We would cross the bridge to shop, take photos, or have lunch in the town square and people watch. I kept going back to the same little bistro that made a lasagna with fluffy white French cheese and a huge salad on the side. The waiter there knew that I wanted a Coke as soon as I sat down, and that we wouldn't be staying for the typical 2.5 hour French lunch. We were here to WORK! (Ah, typical Americans, I can hear him thinking).
Here is the view from our bedroom window at Montfaucon, the name of our house. It was originally used as a toll house for boats coming down the river.
One French tradition that I adapted to very quickly was having blanquette, a bubbly wine made from the grapes in the region before every meal, along with a selection of cheeses from the market and sweet jams.
And then came DINNER. Here is the dining room in our house, where we often sat for our three hour, many coursed dinner. After the first couple of nights where we squirmed in our seats and eyed the door, we settled in to the dining experience and actually enjoyed chatting with friends and our hosts. I thought we would run out of things to talk about, but that never happened! Silence always descended upon us when dessert was served. Our focus was turned elsewhere during that course!
Here we all are, with Jean Francois, our chef. Do we look happy? Oh you betcha!
Monday, October 5, 2015
This is a palette knife painting that I just completed for the "Uncorked" event benefitting Breast Cancer Research at the Citadelle Gallery in South Barrington, Illinois. I will be there tomorrow evening from 5:30 to 9:00 with a new group of paintings. If you're in the area, I hope you'll stop by to say hello!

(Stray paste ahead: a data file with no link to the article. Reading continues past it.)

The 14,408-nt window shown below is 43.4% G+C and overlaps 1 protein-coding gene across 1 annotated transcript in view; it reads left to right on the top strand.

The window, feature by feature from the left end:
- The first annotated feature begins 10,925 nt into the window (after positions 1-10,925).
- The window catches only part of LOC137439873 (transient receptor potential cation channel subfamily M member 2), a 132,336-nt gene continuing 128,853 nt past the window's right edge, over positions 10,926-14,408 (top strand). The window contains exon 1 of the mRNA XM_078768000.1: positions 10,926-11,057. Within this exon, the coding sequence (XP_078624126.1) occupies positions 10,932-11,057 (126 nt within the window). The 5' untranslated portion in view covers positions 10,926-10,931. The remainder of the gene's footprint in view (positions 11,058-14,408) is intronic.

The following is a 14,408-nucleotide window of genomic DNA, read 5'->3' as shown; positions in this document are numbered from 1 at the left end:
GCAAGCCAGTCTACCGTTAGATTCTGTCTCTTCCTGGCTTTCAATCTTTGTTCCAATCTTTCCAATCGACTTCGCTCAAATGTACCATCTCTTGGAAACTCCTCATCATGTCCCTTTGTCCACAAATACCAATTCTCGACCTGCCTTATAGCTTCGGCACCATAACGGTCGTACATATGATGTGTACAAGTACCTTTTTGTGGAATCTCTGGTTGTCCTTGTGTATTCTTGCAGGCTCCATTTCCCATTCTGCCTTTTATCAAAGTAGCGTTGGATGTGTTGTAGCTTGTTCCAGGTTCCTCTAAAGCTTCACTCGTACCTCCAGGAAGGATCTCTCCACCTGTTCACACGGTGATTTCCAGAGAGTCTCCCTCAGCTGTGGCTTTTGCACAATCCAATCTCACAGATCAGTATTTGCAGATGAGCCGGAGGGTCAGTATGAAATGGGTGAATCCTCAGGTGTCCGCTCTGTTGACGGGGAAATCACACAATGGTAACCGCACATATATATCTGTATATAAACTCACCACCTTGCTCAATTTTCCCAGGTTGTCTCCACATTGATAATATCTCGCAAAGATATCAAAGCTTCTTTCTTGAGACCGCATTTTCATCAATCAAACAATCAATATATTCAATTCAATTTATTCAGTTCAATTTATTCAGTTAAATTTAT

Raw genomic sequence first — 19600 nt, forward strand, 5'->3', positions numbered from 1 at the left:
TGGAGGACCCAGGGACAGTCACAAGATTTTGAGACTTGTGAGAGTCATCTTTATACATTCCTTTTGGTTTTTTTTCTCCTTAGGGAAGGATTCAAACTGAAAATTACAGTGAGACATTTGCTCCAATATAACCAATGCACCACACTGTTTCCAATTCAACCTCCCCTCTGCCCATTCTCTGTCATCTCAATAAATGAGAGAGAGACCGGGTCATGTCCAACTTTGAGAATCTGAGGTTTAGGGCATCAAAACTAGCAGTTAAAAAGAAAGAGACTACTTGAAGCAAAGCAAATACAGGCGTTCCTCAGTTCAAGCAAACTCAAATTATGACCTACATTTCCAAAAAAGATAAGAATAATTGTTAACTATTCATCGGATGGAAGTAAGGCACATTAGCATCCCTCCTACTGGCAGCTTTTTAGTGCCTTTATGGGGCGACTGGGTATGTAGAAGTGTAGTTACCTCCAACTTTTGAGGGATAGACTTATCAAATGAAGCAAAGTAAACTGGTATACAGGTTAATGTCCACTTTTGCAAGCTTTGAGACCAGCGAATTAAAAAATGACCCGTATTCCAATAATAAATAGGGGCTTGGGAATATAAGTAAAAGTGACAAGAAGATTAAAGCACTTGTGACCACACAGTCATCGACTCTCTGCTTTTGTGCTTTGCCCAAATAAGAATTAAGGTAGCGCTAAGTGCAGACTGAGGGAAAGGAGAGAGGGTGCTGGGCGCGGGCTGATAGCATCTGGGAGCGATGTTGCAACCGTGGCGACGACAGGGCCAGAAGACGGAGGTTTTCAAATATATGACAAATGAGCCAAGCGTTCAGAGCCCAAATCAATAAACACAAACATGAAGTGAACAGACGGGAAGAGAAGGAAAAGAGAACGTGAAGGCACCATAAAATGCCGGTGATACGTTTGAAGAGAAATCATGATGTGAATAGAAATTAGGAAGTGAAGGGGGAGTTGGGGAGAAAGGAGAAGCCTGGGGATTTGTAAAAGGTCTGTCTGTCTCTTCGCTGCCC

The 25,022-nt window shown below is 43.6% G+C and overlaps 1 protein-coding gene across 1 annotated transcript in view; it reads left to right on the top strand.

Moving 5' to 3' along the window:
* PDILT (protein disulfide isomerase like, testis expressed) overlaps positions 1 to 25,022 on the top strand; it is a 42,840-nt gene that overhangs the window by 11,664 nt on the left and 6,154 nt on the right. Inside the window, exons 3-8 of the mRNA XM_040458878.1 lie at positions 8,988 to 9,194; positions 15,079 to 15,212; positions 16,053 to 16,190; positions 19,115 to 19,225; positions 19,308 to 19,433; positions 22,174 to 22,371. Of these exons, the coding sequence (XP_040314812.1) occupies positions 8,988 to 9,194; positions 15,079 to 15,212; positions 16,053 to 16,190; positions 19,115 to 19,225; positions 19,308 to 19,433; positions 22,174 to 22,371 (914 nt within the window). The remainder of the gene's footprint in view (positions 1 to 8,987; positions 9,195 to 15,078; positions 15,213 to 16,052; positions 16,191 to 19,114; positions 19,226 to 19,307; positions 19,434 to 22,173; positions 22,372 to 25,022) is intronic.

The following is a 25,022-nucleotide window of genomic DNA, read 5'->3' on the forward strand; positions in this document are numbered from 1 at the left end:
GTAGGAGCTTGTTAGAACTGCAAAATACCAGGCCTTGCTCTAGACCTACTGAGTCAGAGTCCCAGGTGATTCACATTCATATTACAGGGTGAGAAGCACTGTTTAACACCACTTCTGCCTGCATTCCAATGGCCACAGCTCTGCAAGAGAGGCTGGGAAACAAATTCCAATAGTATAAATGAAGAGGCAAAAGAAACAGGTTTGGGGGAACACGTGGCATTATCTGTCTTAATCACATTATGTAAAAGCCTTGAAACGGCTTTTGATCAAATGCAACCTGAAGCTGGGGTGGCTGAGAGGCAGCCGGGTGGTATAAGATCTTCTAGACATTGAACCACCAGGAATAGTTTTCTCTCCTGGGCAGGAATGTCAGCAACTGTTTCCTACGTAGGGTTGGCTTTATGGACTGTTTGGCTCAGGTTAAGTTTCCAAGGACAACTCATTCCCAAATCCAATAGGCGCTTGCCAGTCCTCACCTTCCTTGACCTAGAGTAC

The display at the Citadelle Gallery
Tuesday, September 29, 2015
"Fruit Lineup", 12x9"
"Two Oranges", 12x9"
"Pears With Stacked Bowls", 10x8"
"Red Daisies, Blue Vase", 14x11"
A couple of weeks ago, I dropped off a new batch of paintings to the J. Petter Gallery in Saugatuck, Michigan. I am so happy to have my work in such a beautiful space. Each of these pieces is hanging in the gallery now. If you're in Michigan to do your last minute boating, or peeping at the beautiful leaves, I hope you'll stop in for a wine tasting and an art stroll!
And now it's time to pack my things and head to the south of France! I'm meeting a group of artist friends for an intensive ten days of painting, indoors and out, led by the world famous Jeff Legg. I'll have so much to report after painting oversees for the first time. Just packing an easel and paints has been a learning experience so far. I will try to post photos and maybe even some paintings while I'm there. A bientot!
Thursday, September 10, 2015